Life Cycle of a Plastic Bottle:

1. What’s so bad about bottled water anyways?
Bottled water wastes water and energy.
*  Each polyethylene terephthalate (PET) bottle requires three[1] to seven[2] times its volume in water and approximately a quarter its volume in oil[3] during the entire production process.
*  The packaging, shipping, and marketing costs of bottled water explains why bottled water is roughly 2000 times more expensive[4] than tap water, which is almost free.
*  Spending unnecessary money to import water from as far away as Latin America, Europe, and the Pacific Islands is deplorable in light of the fact that about one-sixth of the world’s population has no safe freshwater.[5]
*  Recycling PET bottles does reduce the amount of garbage dumped into landfills, but eradicating the consumption of bottled water lowers the number of bottles that need to be manufactured in the first place.
Bottled water pollutes the environment.
*  The burning of fossil fuels to power the manufacturing, transportation, and recycling of bottle water generates around 1 billion pounds of carbon dioxide every year.[6]
*  When the PET degrades beyond recyclability, it becomes non-biodegradable waste and will release toxic fumes if incinerated.[7]
Bottled water robs communities of vital investment in water infrastructure.
*  Municipal authorities often sell excess water to bottled water companies at rates lower than those charged to residents because the local officials are lured by the additional steady income and deceived by exaggerated promises of increased employment; in reality, the jobs created are few, low-paying, and dangerous.[8]
*  The US$11.5 billion that Americans paid for 8.55 billion gallons of bottled water in 2008[9] is equal to more than half of the minimum annual funding increase estimated to be adequate for renewing and upgrading water treatment and supply systems across the nation in the next two decades.[10]

2. Is tap water even safe to drink?
*  The Environmental Protection Agency’s (EPA) rules governing all public water systems that collect and sell water[11] are generally more stringent[12] than those of the Food and Drug Administration (FDA), which applies to all bottled water that crosses at least one state border before reaching the consumer[13], as well as those of the New York State Department of Health, which applies to all bottled water produced, used and/or sold in New York State.[14]
*  To assess adherence to the EPA’s “legally enforceable standards” of tap water quality, water treatment facility operators employ 87 metrics measuring the levels of “microorganisms, disinfectants, disinfection byproducts, inorganic chemicals, organic chemicals, and radionuclides”[15] to ensure that tap water is just as safe, if not safer, than bottled water.
*  It is mandatory for public water systems to issue by July 1st a consumer confidence report, available upon request or posted online, covering the past calendar year and including details of the water source, detected contaminants, compliance with drinking water regulations, and educational information.[16]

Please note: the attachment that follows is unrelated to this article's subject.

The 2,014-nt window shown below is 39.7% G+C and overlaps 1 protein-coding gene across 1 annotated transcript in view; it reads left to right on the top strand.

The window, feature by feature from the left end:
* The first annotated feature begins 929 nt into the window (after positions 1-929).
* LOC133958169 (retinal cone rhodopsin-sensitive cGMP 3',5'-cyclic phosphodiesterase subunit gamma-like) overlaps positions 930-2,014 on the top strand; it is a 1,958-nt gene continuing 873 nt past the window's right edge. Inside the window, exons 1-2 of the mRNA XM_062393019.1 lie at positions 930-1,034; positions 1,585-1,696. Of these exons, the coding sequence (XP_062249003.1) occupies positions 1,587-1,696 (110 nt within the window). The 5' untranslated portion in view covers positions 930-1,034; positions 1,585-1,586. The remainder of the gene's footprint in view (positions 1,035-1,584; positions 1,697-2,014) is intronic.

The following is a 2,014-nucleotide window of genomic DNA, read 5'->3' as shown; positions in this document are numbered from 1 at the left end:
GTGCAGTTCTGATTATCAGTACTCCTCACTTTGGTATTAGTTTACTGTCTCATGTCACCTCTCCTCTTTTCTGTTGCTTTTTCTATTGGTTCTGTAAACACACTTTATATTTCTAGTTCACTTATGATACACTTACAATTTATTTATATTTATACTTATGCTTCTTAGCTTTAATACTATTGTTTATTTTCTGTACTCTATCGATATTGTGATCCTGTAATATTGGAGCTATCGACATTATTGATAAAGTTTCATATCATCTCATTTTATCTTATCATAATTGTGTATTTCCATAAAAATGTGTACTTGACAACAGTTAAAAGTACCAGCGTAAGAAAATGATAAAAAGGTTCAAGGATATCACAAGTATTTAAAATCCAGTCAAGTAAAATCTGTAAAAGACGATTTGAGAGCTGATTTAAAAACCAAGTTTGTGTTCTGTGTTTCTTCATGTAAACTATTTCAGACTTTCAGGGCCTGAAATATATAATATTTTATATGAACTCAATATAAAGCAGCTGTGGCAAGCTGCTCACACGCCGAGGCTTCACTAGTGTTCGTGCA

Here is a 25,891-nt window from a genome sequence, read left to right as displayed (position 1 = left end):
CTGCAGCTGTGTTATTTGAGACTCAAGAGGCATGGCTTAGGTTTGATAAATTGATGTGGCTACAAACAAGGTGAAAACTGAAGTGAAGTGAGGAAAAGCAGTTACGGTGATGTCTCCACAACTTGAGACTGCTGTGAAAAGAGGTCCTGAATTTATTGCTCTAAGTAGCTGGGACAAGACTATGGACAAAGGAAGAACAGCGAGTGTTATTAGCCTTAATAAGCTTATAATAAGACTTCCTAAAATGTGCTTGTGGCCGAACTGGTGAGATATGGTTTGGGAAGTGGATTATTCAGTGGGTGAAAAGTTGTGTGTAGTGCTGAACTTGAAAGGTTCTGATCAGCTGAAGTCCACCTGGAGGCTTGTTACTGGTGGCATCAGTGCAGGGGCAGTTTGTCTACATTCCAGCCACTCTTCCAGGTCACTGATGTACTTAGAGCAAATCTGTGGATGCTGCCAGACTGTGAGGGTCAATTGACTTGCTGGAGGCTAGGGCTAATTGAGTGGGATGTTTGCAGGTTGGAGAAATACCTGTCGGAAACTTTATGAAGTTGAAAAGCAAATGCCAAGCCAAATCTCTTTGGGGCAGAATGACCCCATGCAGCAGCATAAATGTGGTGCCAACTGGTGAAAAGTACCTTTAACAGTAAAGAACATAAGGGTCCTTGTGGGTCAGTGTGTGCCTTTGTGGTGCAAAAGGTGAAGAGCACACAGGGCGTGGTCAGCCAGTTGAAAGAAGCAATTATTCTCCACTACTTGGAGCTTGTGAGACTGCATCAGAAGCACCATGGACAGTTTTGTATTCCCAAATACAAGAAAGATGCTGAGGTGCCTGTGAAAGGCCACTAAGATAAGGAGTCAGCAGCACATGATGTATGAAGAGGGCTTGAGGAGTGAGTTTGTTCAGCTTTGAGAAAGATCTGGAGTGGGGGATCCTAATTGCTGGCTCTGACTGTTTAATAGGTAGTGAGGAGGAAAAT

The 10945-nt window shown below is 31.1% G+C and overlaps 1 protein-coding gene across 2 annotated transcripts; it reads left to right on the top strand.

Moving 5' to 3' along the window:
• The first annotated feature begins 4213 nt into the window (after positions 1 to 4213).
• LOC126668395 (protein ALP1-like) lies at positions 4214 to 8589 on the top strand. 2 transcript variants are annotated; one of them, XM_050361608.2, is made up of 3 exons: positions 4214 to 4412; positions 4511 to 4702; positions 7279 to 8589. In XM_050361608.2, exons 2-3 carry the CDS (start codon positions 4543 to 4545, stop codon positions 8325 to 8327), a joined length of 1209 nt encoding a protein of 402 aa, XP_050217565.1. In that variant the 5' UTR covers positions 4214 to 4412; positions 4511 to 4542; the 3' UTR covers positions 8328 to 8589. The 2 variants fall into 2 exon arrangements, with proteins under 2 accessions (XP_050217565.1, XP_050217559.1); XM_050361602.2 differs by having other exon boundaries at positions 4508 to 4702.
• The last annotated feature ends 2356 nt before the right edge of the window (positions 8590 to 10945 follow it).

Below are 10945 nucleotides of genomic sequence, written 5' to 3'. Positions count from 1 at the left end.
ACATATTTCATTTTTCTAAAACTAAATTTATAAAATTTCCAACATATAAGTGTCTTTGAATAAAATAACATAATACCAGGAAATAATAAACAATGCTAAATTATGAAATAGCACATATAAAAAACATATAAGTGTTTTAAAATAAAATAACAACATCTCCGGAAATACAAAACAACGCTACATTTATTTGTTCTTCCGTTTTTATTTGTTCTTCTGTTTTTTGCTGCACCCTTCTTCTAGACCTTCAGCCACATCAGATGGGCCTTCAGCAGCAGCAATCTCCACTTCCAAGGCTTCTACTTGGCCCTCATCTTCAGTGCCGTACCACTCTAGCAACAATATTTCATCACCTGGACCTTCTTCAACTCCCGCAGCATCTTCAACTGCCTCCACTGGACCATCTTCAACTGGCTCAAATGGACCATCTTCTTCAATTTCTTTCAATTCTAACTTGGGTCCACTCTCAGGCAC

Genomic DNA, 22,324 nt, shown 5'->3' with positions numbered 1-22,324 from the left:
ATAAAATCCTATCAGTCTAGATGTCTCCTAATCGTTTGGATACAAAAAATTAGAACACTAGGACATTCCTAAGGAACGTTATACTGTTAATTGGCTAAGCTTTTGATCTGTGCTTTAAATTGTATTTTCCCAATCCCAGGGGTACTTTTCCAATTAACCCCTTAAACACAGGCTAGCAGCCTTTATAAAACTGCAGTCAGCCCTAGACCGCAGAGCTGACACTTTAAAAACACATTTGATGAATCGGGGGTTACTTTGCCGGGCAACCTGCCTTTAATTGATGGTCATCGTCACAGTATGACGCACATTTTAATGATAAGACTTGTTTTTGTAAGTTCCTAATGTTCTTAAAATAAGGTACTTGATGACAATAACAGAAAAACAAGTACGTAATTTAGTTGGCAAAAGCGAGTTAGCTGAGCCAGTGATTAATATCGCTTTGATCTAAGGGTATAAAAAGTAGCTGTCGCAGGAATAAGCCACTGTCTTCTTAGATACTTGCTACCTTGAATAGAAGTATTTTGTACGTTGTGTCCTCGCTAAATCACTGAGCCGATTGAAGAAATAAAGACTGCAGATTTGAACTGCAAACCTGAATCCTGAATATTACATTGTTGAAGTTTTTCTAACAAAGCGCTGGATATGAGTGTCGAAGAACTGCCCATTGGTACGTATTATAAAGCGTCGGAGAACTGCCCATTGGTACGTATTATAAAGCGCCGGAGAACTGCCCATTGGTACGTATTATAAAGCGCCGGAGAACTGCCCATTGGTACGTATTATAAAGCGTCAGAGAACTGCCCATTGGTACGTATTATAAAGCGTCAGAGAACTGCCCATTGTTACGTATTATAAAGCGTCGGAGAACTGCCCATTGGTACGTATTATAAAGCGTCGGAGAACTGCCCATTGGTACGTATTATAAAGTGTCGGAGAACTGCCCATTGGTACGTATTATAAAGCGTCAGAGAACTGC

*  Public water systems must notify relevant residents within 24 hours if waterborne diseases break out, turbidity exceeds the prescribed limit, or follow-up testing for fecal coliform, nitrates, nitrites, and chlorine is missed.[17]
*  In fact, the water source of close to 40% of bottled water sold in the U.S. is tap water because groundwater and spring water are more difficult and expensive to extract.[18]

3.        Isn’t it much more convenient to drink bottled water than to use a reusable water bottle?
Not really.
*  You no longer have to haul packs of bottled water from stores or dig for change in front of vending machines.
*  Washing your own reusable water bottle and refilling with tap water takes fewer than ten seconds.
*  Also, the present ubiquity of bathrooms and drinking fountains in urban areas probably makes tap water more available than bottled water.

4.        What can I do?
Here are four steps you should take.
*  Take the Pledge, stop buying bottled water, and purchase reusable “stainless steel or lined aluminum bottles;” at the same time, encourage those around you to follow your lead.
*  Join Take Back the Tap if you live in Ithaca; start your own organization if you do not.
*  Sign a petition urging Congress to keep tap water as a safe public resource that will continue to be enjoyed by all citizens.
*  Give donations to support charities whose projects make clean drinking water available to the abject poor of the developing world.

[1] http://www.pacinst.org/topics/water_and_sustainability/bottled_water/bottled_water_and_energy.html
[2] http://www.bpf.co.uk/Sustainability/PET_Plastic_bottles_facts_not_myths_.aspx
[3] Ibid. 1
[4] http://storyofstuff.org/bottledwater/
[5] http://www.unwater.org/statistics_san.html
[6] http://www.container-recycling.org/media/newsarticles/plastic/2007/2-18-CA-RealCostBottled.htm
[7] Ibid. 4
[8] http://www.foodandwaterwatch.org/water/bottled/bottled-water-jobs/
[9] http://www.ehow.com/about_5151258_bottled-water-figures.html
[10] http://www.foodandwaterwatch.org/water/report/take-back-the-tap/
[11] http://water.epa.gov/lawsregs/rulesregs/sdwa/currentregulations.cfm
[12] http://www.nrdc.org/water/drinking/bw/chap4.asp#table6
[13] http://www.fda.gov/Food/FoodSafety/Product-SpecificInformation/BottledWaterCarbonatedSoftDrinks/ucm077079.htm
[14] http://www.health.state.ny.us/environmental/water/drinking/bulk_bottle/docs/subpart5_6.pdf
[15] http://water.epa.gov/drink/contaminants/index.cfm
[16] http://www.epa.gov/ogwdw/ccr/pdfs/qrg_ccr_2004.pdf
[17] http://www.epa.gov/ogwdw/publicnotification/pdfs/qrg_publicnotification.pdf
[18] http://www.foodandwaterwatch.org/water/bottled/bottling-our-cities-tap-water/